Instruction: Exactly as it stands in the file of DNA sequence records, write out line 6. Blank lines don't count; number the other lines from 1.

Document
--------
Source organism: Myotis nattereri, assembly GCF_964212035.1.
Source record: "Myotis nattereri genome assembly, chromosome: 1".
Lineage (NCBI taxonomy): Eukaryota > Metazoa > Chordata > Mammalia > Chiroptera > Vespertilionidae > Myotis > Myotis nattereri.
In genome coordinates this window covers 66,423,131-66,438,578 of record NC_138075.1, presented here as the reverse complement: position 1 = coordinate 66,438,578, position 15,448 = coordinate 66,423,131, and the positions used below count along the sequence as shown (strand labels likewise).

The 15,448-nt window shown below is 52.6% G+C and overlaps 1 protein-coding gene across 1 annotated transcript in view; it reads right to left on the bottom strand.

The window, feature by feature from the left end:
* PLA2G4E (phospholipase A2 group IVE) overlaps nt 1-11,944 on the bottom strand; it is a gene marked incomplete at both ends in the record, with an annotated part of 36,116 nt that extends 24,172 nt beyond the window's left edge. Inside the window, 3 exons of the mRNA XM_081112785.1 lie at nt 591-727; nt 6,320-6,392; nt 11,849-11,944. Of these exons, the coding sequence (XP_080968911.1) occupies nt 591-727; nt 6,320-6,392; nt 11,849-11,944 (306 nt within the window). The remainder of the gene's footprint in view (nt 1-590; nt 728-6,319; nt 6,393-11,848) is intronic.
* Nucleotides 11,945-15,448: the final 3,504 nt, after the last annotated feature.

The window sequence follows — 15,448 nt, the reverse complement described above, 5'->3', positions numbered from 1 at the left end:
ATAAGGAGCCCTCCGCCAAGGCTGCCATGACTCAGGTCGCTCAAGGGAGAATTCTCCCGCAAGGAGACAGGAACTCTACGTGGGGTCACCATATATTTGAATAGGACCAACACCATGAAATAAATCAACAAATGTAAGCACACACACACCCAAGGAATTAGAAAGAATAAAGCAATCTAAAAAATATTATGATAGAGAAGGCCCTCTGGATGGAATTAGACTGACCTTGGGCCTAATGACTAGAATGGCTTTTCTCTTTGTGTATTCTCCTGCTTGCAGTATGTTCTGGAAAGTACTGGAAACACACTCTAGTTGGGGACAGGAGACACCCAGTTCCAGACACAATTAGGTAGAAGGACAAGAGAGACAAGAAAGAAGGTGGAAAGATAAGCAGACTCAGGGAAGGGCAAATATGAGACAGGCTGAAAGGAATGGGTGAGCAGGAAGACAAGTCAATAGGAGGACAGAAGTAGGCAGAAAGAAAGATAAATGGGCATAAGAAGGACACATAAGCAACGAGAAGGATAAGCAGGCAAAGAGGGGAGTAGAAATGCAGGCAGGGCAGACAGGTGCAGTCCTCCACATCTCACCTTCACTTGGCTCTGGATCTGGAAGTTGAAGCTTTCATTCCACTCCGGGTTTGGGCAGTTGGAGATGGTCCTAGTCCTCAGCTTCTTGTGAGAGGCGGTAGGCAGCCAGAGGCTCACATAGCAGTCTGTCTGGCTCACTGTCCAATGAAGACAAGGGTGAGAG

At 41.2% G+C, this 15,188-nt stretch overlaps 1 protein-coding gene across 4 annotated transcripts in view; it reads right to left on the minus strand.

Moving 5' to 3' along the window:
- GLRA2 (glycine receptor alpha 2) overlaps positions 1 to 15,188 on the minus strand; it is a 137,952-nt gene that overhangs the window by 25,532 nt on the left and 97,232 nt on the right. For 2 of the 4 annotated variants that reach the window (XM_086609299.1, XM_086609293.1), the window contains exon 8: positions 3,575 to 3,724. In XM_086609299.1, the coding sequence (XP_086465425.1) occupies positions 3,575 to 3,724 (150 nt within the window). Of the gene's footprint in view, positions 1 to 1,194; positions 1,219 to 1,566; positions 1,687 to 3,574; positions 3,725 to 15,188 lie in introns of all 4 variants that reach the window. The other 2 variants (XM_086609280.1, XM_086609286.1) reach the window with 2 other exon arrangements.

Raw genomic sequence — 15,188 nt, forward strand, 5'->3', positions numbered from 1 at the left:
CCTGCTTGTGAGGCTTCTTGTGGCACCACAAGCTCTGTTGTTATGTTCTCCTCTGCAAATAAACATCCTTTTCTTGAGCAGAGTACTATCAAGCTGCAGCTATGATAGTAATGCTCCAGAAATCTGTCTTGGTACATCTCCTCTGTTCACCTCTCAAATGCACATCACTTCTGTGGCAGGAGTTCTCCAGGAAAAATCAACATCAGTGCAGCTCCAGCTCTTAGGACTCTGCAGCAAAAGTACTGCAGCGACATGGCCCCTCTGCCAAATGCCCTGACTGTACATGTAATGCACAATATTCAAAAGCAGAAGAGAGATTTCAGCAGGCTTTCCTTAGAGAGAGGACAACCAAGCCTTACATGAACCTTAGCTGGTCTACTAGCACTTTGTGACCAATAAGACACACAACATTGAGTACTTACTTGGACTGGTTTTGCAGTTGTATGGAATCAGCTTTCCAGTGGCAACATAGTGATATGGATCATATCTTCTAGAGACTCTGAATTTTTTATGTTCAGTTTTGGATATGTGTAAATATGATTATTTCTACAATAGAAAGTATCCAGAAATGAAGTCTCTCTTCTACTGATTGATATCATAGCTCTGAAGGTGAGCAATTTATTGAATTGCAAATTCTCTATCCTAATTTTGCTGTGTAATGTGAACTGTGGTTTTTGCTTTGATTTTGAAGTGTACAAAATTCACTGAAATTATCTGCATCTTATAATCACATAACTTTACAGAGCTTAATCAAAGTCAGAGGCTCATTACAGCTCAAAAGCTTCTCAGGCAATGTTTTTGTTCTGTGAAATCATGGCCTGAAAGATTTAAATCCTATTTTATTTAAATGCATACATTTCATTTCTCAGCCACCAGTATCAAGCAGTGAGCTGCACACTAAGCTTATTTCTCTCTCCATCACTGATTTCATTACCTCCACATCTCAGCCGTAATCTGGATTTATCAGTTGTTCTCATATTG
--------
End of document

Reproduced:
The window, feature by feature from the left end: